fbpx

My Pesach Preparation Avoidance Strategy

I’m not alone in feeling that somewhere along the way, Pesach became too complicated, too stressful, and too expensive.
[additional-authors]
April 10, 2024
JodiJacobson/Getty Images

The other day my husband was surprised to find me arranging and rearranging nine brand-new pillows on the family room sectional sofa. I knew what was coming. Before he began to speak, I wore a look of fierce concentration as I studied Pinterest diagrams illustrating ideal couch pillow arrangements.  

“If you don’t mind my asking,” Jeff began, “Pesach is only two weeks away. I’ve been listening to you talking about all the shopping and cleaning and writing you needed to do this week. Why are you fussing with new pillows?” He eyed the bounty of couch pillows we already had, now abandoned like so much chametz on the floor. “And what about all those?” he nodded in the direction of the rejected pillows. “What was wrong with those?” 

These are dangerous questions in a marriage. When a husband questions his wife’s sudden compulsion to redecorate, better have the relationship self-help books handy. However, I answered unapologetically. 

“I was shopping for Pesach, but after I found the mixing bowls and pots at Home Goods, all the new colorful pillows were calling me. They had so many new ones that a bunch of them had fallen on the floor. I started to pick them up, but there was no room on the shelves. So, I put them in my basket. I could hardly see over the top of the cart to get to the checkout line. Anyway, remember that at the seder anyone who wants a pillow for their chair should have one available.”

“Looks like we’ll have enough pillows for every seder guest up and down the block,” Jeff said. “I just don’t want to see you more stressed next week with all the food shopping and cooking.” 

“Stress is my middle name. Why will this Pesach be different than any other Pesach? I’m not ready to fight the crowds at the kosher markets. I just . . . can’t. It won’t kill me to procrastinate another day or two.” I then realized, looking with consternation at the diagrams, that trying to copy the pillow arrangements was a hopeless mission. As soon as anyone sat on the couch, even Pinterest-worthy set-ups would become disheveled. In the meanwhile, I switched the peach and green lumbar pillow for a solid peach square pillow in one corner. Still not right. You ought to be making your Pesach menus now, I told myself. I kicked that thought away to focus on the urgent issue of pillow arranging.  

Pesach celebrates God’s redemption of our people. It asks us to consider what enslaves us, and the meaning of true freedom. But somehow, I’ve never broken out of my own form of Pesach slavery. Right after Purim, I go through stages of denial, anxiety and avoidance — often channeled into sudden, urgent home decorating projects. (Last year I redid the porch planters.) Finally, I arrive at acceptance, girded with cleaning gloves, a credit card suffering repetitive stress injuries, shopping, and cooking. Rinse and repeat.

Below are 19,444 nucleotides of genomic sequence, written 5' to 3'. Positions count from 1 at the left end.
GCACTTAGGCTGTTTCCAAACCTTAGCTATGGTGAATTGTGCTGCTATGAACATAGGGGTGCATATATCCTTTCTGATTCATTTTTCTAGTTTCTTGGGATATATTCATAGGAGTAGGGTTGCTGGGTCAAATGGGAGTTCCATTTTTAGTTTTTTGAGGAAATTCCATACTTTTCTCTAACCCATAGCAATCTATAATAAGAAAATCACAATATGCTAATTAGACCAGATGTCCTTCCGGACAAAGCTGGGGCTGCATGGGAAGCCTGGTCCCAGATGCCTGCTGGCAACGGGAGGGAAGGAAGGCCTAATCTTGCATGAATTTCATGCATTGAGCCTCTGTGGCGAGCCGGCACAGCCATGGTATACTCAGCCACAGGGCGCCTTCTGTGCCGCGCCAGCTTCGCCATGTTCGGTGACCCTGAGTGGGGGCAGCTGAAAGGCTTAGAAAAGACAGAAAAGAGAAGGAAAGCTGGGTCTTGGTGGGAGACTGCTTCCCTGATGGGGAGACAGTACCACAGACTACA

But on seder night, I know I will feel blessed and grateful, with a sense of awe at God’s providence throughout our unbelievable, miraculous history. This year, these feelings will be heightened. Despite our grief and losses, miracles and other signs of God’s protection are evident every day.  

I’m not alone in feeling that somewhere along the way, Pesach became too complicated, too stressful, and too expensive. Is anybody working on this problem, maybe in a think tank in Jerusalem or Tel Aviv? I sure hope so. But maybe, as inconvenient as this may be, the only way to fully appreciate the majesty of the seders and the deep meaning in the story of our redemption is to toil significantly preparing for it.

The clock is ticking, and I’m about to brave the hordes of other Jews stocking up on matzah meal, grape juice and briskets.

The clock is ticking, and I’m about to brave the hordes of other Jews stocking up on matzah meal, grape juice and briskets. I’ll remind myself that unity is Job #1, and if someone grabs the last package of kosher-for-Pesach quinoa, I will accept it with quiet fortitude. When I come home, exhausted and suffering severe sticker shock from the exorbitant prices, I’ll fall onto our family room sofa, carve out a space to rest among the bevy of my new spring pillows, close my eyes and rest.


Judy Gruen is the author of “Bylines and Blessings,” “The Skeptic and the Rabbi,” and several other books. She is also a book editor and writing coach.  

Did you enjoy this article?
You'll love our roundtable.

Editor's Picks

Latest Articles

wildpixel/Getty Images

Politically Homeless

Although I used to just call myself a moderate, that’s never actually been accurate.

The Good German

Christian brothers and sisters, do your Jewish friends think of you as a person who will stand by them?

More news and opinions than at a
Shabbat dinner, right in your inbox.

More news and opinions than at a Shabbat dinner, right in your inbox.

More news and opinions than at a Shabbat dinner, right in your inbox.